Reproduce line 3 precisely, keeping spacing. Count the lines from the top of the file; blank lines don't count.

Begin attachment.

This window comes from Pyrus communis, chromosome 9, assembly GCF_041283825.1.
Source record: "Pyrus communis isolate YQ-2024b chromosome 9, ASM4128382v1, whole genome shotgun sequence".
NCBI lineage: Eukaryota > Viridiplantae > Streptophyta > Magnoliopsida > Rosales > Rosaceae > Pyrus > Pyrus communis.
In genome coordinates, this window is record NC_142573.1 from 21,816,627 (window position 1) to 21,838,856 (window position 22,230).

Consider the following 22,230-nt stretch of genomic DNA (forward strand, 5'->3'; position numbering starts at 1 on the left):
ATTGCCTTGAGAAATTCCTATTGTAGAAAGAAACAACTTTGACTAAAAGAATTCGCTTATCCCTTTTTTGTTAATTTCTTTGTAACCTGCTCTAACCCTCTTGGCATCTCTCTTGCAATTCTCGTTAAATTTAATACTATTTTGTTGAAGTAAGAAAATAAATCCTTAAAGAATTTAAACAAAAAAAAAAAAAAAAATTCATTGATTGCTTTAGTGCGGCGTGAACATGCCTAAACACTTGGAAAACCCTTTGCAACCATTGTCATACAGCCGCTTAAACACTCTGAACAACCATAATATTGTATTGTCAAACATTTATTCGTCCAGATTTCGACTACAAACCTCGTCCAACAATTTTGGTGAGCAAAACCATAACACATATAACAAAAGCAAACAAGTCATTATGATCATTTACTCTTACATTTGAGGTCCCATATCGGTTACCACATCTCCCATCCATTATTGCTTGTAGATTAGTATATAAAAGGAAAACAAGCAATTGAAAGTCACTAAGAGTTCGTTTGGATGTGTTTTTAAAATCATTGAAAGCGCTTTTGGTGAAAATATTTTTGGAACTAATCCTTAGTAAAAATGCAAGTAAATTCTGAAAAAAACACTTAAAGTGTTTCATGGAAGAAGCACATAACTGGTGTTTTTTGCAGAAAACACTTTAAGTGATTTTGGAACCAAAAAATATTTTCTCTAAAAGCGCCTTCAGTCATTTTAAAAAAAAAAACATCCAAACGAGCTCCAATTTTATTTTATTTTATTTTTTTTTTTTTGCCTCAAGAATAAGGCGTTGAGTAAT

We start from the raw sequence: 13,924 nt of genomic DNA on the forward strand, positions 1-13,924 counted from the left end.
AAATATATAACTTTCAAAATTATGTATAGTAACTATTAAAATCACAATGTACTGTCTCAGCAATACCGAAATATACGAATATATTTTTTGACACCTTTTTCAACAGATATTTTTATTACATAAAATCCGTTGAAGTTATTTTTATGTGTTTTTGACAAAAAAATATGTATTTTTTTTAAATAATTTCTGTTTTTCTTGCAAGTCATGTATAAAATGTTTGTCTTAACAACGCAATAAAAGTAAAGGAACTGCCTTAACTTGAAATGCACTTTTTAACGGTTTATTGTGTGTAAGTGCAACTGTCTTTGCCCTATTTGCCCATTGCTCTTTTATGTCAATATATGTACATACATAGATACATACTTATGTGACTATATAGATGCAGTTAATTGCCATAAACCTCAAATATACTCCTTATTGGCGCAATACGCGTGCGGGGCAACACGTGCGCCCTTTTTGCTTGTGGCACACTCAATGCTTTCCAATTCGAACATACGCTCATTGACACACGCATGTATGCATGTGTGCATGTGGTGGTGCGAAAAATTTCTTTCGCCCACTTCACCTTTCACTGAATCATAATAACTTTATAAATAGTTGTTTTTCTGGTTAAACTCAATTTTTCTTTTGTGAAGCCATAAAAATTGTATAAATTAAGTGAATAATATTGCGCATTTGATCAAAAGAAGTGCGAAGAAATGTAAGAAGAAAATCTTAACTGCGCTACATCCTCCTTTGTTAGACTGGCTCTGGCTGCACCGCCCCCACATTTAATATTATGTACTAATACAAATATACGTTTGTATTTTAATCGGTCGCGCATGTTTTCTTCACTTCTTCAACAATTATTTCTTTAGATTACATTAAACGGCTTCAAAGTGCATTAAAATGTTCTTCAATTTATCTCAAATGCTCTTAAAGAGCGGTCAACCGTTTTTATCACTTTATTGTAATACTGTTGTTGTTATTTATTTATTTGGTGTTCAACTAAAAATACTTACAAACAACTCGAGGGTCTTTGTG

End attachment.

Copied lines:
NCBI lineage: Eukaryota > Viridiplantae > Streptophyta > Magnoliopsida > Rosales > Rosaceae > Pyrus > Pyrus communis.